I’ve been thinking about numbers

 

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More specifically, I’ve been thinking about the overwhelming number of numbers in my life.  Before I started kindergarten, my mom drilled me in all the important numbers I would need to know: phone number and street address. When I had mastered those, she added the emergency number for my grandmas house if something happened and Mom couldn’t be reached at home. I already knew the plate number for our car: CVE-952. I was overwhelmed.  The world was filled with so many numbers to remember!

I had no clue what was to come!

Maybe it’s only me, but lately I am feeling overwhelmed by numbers again. I stopped to buy something at a store and realized I had forgotten my frequent buyers card.  “Not to worry,” said the clerk.  “We can look it up.  What’s your phone number?”

I stood there staring blankly at her for a moment.

“Which one?”

“Just start with one.”

So I do, I just start rattling off a number, but it’s not the right one. Then we try another and it too, is not right. I try to remember how long I have had this account. Then, I try the number of my former cell phone–not right–and then struggle to remember my former house phone–mining one numeral at a time from some deep, long forgotten fold in my cerebrum, a phone number from five years ago–a phone we used only briefly before we got so fed up with static on the line and endless robo-calls that we disconnected it . . . Bingo!

One of my kids had a school form that needed to be filled out to be excused from class for a doctors appointment. I stood at the school secretary’s desk filling it out.  It asked for mother’s and father’s cell phone numbers. I can’t ever remember my husband’s actual phone number. It is #2 on my speed dial. How can I be expected to remember the actual number when I never actually call it? He used to be number 1 but then we got a new cell phone service and #1 is always voicemail on this service. He has not been happy about being demoted to #2 in my life, but what can I do?  Sometimes the numbers are predetermined! When I’m in a hurry and need to ask him a question or tell him I’m stuck in traffic and he needs to pick up a kid on the way home, I still punch #1 and get voicemail.  For him it’s worse. He doesn’t even need to dial any more. He just says, “Siri, call Peg.” No number is involved.  Well it is a number, but he need not ever be conscious of it.  For the most part, these unconscious numbers are not as much a problem until someone, like a teacher, asks for it.  They probably think I’m stupid because I don’t know my husband’s cell phone number. “And they expect us to teach their young? It’s hopeless with parents this brain-dead!”  They never say this–out loud–but I can hear it.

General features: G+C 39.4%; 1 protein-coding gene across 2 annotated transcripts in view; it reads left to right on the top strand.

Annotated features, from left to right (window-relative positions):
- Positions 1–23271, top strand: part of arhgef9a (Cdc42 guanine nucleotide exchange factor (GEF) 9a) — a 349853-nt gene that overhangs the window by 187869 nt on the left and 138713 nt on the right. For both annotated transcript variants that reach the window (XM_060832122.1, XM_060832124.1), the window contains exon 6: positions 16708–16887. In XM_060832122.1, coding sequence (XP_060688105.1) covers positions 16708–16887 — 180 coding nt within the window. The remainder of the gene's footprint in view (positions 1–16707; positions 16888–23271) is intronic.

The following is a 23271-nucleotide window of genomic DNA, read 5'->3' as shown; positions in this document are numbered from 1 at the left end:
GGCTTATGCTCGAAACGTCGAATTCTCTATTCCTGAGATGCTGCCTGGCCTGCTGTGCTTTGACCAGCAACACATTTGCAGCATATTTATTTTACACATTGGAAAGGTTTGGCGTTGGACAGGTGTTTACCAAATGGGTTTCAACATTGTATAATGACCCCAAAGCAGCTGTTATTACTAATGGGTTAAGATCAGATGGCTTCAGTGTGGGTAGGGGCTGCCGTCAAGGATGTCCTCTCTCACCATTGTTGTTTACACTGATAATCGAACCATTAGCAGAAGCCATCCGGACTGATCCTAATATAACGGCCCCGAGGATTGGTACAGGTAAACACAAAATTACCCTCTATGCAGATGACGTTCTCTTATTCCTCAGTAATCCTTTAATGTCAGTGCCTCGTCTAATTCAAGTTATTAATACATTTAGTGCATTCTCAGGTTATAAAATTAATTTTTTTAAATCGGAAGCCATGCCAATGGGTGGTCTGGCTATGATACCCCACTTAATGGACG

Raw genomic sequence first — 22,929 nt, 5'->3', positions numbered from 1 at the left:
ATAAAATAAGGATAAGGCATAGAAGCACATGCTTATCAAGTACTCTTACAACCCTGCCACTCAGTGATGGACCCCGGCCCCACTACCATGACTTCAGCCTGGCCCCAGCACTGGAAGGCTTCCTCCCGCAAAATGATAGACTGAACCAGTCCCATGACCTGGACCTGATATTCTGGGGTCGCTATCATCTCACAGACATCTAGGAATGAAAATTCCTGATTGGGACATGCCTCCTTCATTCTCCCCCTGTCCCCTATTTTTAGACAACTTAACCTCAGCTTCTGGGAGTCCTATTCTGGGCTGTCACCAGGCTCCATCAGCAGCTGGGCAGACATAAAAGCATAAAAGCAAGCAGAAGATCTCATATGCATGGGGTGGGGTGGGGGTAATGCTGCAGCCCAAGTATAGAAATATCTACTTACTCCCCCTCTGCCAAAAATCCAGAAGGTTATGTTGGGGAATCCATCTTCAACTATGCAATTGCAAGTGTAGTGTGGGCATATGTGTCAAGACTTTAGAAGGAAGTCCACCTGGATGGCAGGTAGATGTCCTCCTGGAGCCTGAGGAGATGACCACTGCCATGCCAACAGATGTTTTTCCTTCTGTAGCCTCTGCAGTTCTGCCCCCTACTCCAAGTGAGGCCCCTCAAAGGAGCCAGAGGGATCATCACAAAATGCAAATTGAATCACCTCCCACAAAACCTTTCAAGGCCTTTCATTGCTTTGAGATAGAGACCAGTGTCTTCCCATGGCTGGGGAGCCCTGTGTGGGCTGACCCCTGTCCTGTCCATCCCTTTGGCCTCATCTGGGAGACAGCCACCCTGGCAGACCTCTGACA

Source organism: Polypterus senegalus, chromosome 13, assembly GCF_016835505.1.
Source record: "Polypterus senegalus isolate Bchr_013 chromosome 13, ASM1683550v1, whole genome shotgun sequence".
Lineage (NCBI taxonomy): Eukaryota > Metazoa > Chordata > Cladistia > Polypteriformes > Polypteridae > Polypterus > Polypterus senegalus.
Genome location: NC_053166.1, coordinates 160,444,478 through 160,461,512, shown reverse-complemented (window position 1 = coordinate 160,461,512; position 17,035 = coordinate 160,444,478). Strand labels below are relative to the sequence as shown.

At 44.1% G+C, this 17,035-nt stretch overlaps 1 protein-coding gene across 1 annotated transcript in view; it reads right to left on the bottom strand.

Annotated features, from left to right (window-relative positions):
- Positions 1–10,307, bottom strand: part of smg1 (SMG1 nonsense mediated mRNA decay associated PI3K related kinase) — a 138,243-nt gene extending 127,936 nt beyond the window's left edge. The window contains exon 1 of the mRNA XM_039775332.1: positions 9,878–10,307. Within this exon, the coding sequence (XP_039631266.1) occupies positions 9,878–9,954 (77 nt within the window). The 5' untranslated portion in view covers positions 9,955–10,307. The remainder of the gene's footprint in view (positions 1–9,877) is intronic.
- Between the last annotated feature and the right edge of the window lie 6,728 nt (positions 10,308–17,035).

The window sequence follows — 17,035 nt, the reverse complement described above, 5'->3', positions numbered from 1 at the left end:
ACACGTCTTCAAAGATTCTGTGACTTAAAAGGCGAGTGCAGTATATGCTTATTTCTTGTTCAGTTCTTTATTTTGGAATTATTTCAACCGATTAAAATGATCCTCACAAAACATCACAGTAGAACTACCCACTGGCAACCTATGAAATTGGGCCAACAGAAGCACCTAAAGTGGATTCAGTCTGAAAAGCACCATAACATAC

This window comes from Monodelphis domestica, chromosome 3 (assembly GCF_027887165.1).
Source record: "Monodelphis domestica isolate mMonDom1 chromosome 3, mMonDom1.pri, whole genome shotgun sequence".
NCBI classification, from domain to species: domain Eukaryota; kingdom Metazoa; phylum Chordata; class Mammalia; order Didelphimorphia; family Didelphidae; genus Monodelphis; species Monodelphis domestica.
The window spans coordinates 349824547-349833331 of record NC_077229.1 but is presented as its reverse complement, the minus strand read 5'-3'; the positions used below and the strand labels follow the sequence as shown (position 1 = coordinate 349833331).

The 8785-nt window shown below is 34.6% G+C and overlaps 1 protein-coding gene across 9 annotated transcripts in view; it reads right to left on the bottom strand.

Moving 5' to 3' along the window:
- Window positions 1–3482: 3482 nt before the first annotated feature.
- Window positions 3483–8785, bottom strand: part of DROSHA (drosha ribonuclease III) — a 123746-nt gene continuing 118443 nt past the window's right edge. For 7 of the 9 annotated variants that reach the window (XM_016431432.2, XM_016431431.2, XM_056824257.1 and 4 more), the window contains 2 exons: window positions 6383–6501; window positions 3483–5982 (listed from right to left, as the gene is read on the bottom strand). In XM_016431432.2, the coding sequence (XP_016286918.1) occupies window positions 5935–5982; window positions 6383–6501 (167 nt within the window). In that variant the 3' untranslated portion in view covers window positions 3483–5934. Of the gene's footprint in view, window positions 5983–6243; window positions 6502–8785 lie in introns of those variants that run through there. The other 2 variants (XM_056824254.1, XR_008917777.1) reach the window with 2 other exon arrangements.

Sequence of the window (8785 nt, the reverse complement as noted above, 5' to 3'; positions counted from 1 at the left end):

I drive up to the bank and insert my card and then have to remember the pin number which is not the same number I have to remember when I log in online.  And then there’s the other bank account for business expenses which of course, has a different pin number.  And the credit union at work is yet another number.  And the mortgage bank has a different pin and the credit cards for gas and each different store where I shop and the log-in on my computer at work and at home, and the log-in to the company shared drive and my documents file and the gate to the storage unit where we store documents from a long ago business all have different pin numbers. I have kids and they have schools and lunch accounts and student ID”s and activity codes . . .

I buy things online and for each site that I buy from, there is a different log in e-mail and pass code. The trick is to remember not only which e-mail address I used but which passcode goes with that e-mail on that site.

I have a facebook account and twitter account–times three–one for personal stuff and one for my job and one for my author stuff.  Each has  different e-mail address and password associated with it.

I sell books online so there are another set of pass-codes and e-mail addresses for that.   Sometimes, for the same site I have to log in differently depending on whether I am buying or selling and whether I am buying for work or for personal use. And if I want to edit my webpage, there’s a code for that, but a different code for the work webpage. Security guru’s all caution against writing these passcodes down so I try to be clever and make up codes I will remember, but no, this one requires numbers, capital letters and lower case letters. That one allows no punctuation marks or spaces, another requires a “special mark.” And never use the obvious: 123password!

Sometimes, OK, way too often, I can’t remember a password so I have to reset it, sending a link to the e-mail address associated with the account and not finding it, I realize that it must have been a different e-mail address than I had thought. So I have to check all my e-mail accounts including ones I haven’t used since, well probably since the fall of Rome and follow the link back to the site.  And then five minutes later I can’t remember what I reset it to, because of course, to be safe, I chose random numbers, didn’t write them down and now can’t remember them. At least now I remember which e-mail account is associated with this web site! I think.